Deutche Bank’s full report can be found here.

Reserve Bank of Australia Partners with Blockchain Company on CBDC Project

The Reserve Bank of Australia (the RBA) announced on November 2 that it had partnered with two private Australian banks and a blockchain technology company, Perpetual and ConsenSys Software, to research a CBDC using blockchain. Assistant Governor Michele Bullock said that the goals of the project are to explore efficiency, risk management, and innovation. The RBA expects to complete the project around the end of 2020 and plans to publish a collaborative report in the first half of 2021.

The RBA’s press release can be found here.

Further reporting on this announcement can be found at Reuters.

Lebanon’s Central Bank Progresses on Plans for CBDC

In November, the Lebanese central bank announced that it was making progress on its implementation of a CBDC. The country is in the midst of a severe economic crisis, which the central bank says will benefit from the introduction of the CBDC in part because it will help restore confidence in Lebanon’s banking industry. The central bank says it plans to introduce the Lebanese CBDC in 2021.

Reporting on this development can be found here.

Russian Central Bank Issues CBDC Consultation Paper

In October, the Bank of Russia published a consultation paper discussing Russia’s potential CBDC. The paper said the Central Bank is contemplating the launch of a limited pilot program of its digital ruble by the end of 2021, but said it is too early to give a timeline for a country-wide launch.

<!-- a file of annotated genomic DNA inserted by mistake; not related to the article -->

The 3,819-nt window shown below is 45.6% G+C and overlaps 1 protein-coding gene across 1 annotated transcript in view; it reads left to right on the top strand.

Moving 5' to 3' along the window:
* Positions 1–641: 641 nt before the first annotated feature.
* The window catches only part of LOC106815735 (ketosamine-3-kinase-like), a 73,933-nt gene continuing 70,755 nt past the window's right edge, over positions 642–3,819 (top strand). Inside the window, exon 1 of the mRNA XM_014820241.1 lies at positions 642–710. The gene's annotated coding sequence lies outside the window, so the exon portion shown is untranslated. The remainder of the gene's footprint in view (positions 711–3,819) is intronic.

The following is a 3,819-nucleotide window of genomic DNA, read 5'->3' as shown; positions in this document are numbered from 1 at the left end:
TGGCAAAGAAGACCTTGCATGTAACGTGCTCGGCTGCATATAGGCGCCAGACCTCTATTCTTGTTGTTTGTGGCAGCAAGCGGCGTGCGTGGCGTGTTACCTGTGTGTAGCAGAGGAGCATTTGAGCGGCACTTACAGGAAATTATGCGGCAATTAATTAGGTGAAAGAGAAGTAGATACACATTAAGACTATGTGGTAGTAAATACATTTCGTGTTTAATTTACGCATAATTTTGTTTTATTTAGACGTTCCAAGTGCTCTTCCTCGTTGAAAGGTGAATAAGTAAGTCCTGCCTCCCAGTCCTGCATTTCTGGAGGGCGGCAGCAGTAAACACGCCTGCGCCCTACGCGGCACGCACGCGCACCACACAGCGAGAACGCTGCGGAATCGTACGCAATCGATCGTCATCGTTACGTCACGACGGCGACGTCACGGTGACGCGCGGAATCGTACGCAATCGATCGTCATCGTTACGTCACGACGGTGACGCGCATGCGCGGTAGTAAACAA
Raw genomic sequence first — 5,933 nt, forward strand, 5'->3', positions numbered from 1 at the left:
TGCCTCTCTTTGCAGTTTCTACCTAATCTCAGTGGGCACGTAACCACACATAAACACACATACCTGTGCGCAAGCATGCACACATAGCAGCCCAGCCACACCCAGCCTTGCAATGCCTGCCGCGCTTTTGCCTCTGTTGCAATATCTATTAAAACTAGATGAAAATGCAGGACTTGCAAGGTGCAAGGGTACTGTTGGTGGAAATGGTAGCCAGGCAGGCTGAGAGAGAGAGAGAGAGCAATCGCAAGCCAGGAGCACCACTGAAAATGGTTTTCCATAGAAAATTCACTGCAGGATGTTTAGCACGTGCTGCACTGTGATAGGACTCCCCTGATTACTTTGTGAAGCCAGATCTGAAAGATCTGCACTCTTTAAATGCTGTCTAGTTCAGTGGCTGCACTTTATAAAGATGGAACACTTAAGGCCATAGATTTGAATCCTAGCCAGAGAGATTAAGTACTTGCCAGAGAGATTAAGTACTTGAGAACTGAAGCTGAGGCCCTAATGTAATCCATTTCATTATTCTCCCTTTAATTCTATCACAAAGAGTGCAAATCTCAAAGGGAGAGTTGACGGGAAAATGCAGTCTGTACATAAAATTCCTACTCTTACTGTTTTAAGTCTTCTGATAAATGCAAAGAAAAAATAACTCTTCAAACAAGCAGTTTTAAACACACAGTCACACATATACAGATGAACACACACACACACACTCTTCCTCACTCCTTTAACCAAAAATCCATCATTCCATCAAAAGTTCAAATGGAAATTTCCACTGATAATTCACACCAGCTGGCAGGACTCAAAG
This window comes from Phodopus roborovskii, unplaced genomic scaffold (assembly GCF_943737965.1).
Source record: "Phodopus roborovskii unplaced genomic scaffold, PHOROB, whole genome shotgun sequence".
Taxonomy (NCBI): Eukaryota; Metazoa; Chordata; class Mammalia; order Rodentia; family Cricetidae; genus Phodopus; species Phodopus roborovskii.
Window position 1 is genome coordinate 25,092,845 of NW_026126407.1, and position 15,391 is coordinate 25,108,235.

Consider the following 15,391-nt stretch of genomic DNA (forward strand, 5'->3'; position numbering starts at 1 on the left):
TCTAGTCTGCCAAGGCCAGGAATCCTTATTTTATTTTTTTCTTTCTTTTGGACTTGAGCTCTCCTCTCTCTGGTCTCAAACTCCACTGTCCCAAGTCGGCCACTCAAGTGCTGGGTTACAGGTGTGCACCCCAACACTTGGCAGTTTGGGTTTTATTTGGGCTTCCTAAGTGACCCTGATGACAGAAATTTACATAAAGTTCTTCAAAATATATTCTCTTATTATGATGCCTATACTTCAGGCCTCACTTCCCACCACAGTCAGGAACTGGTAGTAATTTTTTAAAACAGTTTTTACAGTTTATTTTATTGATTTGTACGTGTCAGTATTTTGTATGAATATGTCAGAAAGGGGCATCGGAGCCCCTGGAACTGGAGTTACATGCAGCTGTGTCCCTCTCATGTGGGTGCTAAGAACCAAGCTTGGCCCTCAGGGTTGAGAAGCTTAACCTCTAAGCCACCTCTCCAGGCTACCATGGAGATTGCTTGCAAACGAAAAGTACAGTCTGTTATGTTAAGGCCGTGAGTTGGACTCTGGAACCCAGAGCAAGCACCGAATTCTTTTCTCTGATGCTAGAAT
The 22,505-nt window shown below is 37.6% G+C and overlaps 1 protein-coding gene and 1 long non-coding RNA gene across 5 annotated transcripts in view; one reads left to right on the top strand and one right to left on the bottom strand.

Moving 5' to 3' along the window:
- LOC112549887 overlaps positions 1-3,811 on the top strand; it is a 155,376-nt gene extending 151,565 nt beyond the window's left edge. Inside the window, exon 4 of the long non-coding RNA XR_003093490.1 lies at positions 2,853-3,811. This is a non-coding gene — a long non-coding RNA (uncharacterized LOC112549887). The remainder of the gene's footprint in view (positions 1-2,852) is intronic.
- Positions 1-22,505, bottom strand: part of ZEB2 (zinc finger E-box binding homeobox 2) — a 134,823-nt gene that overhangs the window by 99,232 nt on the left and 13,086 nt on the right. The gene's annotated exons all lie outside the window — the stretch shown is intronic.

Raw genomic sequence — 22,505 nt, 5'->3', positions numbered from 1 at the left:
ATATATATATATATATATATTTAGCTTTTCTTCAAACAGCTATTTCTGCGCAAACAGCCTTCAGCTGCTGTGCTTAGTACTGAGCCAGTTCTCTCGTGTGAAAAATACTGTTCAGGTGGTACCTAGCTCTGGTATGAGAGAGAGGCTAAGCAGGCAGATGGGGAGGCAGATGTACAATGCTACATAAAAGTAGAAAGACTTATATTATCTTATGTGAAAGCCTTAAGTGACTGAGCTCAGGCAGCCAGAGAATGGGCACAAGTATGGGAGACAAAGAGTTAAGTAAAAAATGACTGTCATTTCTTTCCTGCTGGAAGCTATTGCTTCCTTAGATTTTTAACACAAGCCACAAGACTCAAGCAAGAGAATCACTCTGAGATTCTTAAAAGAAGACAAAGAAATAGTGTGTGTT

The original Consultation Paper can be found here.

An English translation of the Bank of Russia’s paper can be found here.

Bank of Canada Is Working with G7 on Global Approach to Digital Currencies

On October 28, Bank of Canada Governor Tiff Macklem gave an interview to Reuters in which he said that the central bank was going forward with its CBDC, the digital loonie. He said that the bank is moving from its proof-of-concept to a more executable program, but that he does not believe there is a need for the CBDC yet. He added that a coordinated global approach was necessary to successfully implement the digital loonie to reduce risk and prevent criminals from using the technology.

Reporting on this development can be found at Reuters.

The UK Treasury Announces Plans to Regulate Stablecoins